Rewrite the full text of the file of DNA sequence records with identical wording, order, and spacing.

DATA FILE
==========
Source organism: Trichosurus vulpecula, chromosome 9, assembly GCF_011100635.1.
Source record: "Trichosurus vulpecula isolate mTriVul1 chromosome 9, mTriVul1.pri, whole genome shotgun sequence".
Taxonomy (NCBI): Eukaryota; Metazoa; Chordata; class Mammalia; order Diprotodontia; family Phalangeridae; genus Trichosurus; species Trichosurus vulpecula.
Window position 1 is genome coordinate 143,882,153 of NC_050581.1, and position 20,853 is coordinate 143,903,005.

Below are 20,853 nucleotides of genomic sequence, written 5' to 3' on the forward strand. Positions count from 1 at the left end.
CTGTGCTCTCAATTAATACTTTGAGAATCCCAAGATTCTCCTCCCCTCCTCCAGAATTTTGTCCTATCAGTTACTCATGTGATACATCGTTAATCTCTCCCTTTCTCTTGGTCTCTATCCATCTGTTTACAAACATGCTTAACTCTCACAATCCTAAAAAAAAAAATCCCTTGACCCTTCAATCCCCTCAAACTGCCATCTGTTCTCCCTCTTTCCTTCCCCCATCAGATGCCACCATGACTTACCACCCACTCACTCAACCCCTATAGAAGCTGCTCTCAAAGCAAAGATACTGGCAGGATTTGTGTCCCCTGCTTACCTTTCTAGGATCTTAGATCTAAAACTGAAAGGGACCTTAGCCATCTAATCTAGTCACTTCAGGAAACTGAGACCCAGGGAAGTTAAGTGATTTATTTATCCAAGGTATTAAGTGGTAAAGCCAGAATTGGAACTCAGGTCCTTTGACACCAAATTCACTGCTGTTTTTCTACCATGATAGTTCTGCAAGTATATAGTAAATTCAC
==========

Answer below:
Source organism: Trichosurus vulpecula, chromosome 9, assembly GCF_011100635.1.
Source record: "Trichosurus vulpecula isolate mTriVul1 chromosome 9, mTriVul1.pri, whole genome shotgun sequence".
Taxonomy (NCBI): Eukaryota; Metazoa; Chordata; class Mammalia; order Diprotodontia; family Phalangeridae; genus Trichosurus; species Trichosurus vulpecula.
Window position 1 is genome coordinate 143,882,153 of NC_050581.1, and position 20,853 is coordinate 143,903,005.

Below are 20,853 nucleotides of genomic sequence, written 5' to 3' on the forward strand. Positions count from 1 at the left end.
CTGTGCTCTCAATTAATACTTTGAGAATCCCAAGATTCTCCTCCCCTCCTCCAGAATTTTGTCCTATCAGTTACTCATGTGATACATCGTTAATCTCTCCCTTTCTCTTGGTCTCTATCCATCTGTTTACAAACATGCTTAACTCTCACAATCCTAAAAAAAAAAATCCCTTGACCCTTCAATCCCCTCAAACTGCCATCTGTTCTCCCTCTTTCCTTCCCCCATCAGATGCCACCATGACTTACCACCCACTCACTCAACCCCTATAGAAGCTGCTCTCAAAGCAAAGATACTGGCAGGATTTGTGTCCCCTGCTTACCTTTCTAGGATCTTAGATCTAAAACTGAAAGGGACCTTAGCCATCTAATCTAGTCACTTCAGGAAACTGAGACCCAGGGAAGTTAAGTGATTTATTTATCCAAGGTATTAAGTGGTAAAGCCAGAATTGGAACTCAGGTCCTTTGACACCAAATTCACTGCTGTTTTTCTACCATGATAGTTCTGCAAGTATATAGTAAATTCAC